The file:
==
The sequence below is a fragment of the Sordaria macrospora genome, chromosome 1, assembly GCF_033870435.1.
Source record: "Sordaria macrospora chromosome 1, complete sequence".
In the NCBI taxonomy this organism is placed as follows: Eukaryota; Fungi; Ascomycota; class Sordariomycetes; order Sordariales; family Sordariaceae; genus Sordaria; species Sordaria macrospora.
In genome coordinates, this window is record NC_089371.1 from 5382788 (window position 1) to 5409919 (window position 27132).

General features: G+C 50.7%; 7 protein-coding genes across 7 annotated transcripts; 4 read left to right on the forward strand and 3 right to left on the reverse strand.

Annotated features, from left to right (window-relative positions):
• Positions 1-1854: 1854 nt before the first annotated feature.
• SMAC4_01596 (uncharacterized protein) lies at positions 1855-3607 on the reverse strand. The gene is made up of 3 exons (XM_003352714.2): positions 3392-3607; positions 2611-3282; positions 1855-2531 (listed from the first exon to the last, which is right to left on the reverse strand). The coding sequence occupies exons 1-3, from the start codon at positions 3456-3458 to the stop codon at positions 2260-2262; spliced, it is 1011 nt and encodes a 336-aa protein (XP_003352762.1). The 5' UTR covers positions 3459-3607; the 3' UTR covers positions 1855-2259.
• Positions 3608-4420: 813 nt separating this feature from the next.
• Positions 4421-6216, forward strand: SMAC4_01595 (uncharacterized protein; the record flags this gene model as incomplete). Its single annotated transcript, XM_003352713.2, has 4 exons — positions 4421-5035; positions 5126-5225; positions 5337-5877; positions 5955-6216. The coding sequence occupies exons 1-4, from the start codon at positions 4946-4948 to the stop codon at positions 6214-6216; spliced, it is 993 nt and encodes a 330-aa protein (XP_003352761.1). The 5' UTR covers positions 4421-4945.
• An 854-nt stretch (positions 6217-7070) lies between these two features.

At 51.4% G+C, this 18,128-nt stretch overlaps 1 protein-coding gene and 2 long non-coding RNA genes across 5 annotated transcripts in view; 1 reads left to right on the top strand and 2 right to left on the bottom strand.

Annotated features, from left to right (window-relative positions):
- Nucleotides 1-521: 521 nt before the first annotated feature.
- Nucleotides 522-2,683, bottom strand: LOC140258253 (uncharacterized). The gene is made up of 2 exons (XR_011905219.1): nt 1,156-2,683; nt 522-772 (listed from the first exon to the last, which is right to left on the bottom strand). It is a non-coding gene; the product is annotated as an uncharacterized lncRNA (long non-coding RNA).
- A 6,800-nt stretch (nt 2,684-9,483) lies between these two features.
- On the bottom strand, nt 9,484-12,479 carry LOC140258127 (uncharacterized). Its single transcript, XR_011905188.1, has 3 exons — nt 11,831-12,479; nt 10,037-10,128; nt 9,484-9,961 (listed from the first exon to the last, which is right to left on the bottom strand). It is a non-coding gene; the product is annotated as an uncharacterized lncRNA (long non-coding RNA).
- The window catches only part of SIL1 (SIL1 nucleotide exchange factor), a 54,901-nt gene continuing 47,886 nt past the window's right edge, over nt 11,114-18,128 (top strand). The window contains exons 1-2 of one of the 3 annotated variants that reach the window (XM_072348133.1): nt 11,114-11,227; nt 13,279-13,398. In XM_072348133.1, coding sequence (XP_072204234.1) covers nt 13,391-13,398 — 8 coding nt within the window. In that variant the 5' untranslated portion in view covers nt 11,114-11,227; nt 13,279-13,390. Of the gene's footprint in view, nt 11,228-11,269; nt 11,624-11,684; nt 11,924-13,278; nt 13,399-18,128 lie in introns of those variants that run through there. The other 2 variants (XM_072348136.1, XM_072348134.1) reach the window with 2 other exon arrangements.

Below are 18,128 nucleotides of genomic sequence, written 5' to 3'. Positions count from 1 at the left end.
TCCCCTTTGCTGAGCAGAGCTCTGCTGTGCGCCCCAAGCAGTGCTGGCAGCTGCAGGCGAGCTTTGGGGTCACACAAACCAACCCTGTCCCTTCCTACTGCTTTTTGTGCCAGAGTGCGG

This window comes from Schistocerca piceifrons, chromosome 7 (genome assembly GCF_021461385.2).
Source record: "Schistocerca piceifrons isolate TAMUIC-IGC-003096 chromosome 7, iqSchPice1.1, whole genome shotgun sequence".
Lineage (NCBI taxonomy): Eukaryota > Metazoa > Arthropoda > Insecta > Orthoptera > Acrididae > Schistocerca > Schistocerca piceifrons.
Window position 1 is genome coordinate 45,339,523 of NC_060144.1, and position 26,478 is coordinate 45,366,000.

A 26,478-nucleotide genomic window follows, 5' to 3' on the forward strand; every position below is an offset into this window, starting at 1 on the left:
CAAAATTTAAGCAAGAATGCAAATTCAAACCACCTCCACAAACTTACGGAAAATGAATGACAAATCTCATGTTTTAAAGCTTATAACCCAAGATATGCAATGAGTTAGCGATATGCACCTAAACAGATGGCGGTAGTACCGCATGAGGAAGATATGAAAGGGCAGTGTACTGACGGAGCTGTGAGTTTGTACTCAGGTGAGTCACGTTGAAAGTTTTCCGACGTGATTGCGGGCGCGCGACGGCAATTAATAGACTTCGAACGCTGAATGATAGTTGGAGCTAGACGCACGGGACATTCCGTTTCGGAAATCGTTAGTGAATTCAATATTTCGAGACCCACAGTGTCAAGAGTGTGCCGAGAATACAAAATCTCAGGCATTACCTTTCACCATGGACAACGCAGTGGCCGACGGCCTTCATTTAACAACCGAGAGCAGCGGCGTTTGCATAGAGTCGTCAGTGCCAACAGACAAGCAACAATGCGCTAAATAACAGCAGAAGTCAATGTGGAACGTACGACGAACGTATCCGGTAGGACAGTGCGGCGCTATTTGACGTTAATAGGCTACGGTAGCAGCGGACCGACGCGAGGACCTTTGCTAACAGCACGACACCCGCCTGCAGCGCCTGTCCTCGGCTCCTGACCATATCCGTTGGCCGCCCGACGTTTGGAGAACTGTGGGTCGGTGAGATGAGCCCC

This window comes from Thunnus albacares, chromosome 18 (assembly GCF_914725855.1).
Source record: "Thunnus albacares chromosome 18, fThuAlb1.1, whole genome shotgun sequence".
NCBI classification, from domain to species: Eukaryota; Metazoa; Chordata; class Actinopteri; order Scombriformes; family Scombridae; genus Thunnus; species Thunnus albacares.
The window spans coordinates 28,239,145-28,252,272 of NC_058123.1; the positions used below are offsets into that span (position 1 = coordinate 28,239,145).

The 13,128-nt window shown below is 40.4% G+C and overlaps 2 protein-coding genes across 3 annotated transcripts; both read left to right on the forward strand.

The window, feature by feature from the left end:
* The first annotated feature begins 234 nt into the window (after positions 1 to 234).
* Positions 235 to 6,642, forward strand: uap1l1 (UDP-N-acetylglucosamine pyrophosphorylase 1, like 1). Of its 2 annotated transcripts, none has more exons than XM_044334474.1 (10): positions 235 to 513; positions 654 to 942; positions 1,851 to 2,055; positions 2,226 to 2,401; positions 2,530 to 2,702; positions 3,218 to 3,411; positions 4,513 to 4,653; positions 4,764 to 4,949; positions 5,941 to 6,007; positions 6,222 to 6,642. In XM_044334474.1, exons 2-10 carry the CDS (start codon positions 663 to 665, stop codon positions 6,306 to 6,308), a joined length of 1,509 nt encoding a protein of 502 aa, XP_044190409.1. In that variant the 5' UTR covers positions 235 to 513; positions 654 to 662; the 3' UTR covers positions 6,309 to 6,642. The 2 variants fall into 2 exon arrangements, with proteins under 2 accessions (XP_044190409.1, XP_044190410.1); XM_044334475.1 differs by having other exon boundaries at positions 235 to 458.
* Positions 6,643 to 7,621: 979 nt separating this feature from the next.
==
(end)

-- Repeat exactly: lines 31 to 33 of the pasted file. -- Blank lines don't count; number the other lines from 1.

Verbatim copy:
The 13,128-nt window shown below is 40.4% G+C and overlaps 2 protein-coding genes across 3 annotated transcripts; both read left to right on the forward strand.

The window, feature by feature from the left end:
* The first annotated feature begins 234 nt into the window (after positions 1 to 234).